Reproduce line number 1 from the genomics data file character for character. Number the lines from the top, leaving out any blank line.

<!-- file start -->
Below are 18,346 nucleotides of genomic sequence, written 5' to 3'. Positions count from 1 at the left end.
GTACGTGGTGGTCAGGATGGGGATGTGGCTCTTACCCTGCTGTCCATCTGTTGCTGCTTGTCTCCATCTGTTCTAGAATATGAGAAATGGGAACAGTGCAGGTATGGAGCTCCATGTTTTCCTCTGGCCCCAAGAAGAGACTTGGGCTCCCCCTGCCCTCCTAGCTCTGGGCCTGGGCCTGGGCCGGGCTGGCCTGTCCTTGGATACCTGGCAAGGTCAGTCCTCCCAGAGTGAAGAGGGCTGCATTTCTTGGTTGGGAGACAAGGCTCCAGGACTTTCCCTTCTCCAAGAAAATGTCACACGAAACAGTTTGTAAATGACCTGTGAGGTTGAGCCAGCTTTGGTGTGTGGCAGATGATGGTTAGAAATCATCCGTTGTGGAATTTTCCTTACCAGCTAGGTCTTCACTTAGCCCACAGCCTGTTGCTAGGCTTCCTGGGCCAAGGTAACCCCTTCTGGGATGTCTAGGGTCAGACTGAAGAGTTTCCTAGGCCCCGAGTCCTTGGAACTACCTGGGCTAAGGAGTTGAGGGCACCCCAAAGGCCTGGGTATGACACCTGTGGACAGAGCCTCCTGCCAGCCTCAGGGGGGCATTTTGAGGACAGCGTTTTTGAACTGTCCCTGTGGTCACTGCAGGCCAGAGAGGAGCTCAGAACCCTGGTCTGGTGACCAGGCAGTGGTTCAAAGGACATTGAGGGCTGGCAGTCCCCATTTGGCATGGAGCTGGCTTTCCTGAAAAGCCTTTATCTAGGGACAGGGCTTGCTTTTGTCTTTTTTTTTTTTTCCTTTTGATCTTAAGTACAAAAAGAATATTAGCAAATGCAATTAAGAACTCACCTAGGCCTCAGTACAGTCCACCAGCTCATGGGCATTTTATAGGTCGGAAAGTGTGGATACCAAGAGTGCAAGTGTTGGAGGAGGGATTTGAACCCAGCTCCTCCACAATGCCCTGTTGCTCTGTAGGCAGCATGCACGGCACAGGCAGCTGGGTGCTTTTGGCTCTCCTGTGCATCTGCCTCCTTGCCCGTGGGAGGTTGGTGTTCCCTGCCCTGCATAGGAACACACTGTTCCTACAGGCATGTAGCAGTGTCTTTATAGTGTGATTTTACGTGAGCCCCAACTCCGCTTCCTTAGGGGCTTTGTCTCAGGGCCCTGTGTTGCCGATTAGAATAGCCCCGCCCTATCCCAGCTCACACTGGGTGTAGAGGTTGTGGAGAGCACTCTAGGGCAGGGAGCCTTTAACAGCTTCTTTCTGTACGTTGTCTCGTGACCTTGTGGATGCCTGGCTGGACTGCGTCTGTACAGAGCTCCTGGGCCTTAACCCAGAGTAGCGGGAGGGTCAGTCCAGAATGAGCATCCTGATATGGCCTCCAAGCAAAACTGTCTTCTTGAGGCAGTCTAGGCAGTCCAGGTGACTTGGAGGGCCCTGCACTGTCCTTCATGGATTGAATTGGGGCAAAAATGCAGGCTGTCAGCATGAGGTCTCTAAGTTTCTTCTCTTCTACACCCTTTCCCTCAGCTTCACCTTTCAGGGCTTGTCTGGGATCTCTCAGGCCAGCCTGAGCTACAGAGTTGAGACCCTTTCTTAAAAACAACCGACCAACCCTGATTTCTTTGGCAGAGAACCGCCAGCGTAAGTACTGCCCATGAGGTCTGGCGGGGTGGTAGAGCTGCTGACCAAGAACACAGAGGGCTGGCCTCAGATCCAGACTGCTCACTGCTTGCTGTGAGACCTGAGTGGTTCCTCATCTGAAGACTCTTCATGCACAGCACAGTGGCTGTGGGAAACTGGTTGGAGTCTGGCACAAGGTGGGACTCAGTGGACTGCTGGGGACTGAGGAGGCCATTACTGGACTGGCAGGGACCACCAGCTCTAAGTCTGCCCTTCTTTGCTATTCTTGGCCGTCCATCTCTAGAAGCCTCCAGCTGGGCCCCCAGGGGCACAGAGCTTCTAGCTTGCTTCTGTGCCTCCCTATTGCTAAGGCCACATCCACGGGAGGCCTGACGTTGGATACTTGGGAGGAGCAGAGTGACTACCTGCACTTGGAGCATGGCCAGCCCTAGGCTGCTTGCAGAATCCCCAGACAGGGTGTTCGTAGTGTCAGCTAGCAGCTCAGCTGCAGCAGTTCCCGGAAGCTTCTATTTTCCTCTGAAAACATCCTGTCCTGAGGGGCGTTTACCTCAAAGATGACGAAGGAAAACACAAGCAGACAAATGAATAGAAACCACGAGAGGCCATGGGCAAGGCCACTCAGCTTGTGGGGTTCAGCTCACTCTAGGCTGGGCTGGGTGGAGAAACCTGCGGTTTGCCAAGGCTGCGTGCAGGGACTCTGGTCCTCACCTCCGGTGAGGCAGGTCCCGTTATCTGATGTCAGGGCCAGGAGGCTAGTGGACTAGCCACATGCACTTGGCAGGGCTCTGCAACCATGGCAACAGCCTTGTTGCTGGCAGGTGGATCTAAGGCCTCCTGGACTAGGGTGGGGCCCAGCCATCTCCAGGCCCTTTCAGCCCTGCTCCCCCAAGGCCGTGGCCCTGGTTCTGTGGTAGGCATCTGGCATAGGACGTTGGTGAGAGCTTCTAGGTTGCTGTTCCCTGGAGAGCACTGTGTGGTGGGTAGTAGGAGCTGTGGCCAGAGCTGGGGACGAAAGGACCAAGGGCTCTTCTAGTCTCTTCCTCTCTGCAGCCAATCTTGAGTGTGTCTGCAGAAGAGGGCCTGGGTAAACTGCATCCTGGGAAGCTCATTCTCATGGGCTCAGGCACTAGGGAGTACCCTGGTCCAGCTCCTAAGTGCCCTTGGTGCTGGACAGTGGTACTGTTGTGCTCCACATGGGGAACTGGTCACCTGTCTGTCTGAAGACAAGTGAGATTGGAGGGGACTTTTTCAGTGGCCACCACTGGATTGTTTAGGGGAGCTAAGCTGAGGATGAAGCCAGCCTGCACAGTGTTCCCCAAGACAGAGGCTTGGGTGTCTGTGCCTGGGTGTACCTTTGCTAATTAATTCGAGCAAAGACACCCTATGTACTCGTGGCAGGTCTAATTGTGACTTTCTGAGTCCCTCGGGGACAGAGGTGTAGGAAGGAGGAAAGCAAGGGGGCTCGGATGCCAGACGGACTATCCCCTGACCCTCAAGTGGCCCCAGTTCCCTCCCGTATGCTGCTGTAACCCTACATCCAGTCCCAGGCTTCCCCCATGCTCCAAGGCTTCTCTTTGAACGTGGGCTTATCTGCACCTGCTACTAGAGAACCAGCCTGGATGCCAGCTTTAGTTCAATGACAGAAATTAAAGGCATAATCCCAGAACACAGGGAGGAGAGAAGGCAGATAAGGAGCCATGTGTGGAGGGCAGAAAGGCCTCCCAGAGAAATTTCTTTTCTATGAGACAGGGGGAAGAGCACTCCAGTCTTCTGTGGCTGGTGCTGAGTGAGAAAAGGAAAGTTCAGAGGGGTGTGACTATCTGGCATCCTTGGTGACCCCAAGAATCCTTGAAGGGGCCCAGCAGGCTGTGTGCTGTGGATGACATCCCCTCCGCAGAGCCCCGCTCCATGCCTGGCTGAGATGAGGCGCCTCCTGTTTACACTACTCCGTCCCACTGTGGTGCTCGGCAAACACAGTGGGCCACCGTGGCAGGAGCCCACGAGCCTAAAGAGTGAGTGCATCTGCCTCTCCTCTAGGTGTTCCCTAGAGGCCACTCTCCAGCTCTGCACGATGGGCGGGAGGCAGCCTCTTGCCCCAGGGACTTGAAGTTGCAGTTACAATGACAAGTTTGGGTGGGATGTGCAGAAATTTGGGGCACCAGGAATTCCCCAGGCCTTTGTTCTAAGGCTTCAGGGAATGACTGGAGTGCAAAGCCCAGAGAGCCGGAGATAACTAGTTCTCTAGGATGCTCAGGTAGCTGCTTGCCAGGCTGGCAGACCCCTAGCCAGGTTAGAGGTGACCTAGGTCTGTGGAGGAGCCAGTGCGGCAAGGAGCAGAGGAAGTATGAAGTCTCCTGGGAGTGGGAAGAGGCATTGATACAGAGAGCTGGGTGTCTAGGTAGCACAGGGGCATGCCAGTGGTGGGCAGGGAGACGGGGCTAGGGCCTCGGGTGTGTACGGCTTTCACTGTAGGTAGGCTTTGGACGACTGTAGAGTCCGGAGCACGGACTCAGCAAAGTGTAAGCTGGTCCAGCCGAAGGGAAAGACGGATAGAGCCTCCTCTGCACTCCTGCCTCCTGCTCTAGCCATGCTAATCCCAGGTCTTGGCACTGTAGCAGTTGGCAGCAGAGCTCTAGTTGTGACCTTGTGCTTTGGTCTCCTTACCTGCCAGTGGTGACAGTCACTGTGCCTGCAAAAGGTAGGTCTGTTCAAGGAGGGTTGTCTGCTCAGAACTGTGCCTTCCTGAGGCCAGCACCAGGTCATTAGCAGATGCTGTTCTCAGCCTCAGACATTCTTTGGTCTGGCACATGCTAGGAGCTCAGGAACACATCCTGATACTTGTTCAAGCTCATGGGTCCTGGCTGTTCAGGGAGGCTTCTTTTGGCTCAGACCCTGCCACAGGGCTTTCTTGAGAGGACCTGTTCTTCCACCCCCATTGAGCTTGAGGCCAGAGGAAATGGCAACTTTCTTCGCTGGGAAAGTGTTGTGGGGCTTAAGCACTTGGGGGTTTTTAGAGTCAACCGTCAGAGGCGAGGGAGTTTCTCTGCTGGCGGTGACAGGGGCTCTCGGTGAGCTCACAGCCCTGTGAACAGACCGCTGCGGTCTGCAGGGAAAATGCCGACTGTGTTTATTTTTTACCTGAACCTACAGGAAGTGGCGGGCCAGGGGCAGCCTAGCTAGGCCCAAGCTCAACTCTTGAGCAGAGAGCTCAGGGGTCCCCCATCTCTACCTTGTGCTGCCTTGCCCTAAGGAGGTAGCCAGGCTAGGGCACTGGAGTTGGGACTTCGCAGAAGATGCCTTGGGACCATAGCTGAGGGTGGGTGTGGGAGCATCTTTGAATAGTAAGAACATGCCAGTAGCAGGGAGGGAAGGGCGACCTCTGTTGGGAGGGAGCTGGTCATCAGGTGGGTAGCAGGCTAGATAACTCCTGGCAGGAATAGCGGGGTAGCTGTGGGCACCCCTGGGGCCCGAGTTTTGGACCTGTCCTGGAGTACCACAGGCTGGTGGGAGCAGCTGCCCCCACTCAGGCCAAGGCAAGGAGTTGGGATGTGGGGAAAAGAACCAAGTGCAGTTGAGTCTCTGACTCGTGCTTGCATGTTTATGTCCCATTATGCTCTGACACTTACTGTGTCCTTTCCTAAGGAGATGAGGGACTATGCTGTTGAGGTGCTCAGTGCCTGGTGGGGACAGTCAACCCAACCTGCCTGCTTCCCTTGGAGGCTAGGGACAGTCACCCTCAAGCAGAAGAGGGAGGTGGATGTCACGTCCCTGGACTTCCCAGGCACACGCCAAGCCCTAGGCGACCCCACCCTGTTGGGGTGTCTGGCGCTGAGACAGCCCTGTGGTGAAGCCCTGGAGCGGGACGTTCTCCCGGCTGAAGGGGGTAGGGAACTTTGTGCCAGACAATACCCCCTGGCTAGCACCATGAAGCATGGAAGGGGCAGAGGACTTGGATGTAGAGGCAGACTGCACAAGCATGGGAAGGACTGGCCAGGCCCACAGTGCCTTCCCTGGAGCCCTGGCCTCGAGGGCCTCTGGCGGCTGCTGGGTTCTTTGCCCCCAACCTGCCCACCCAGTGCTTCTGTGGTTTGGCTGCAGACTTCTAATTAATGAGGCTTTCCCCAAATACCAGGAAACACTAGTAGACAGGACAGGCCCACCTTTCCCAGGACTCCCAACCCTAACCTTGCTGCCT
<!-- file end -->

Below are 18,346 nucleotides of genomic sequence, written 5' to 3'. Positions count from 1 at the left end.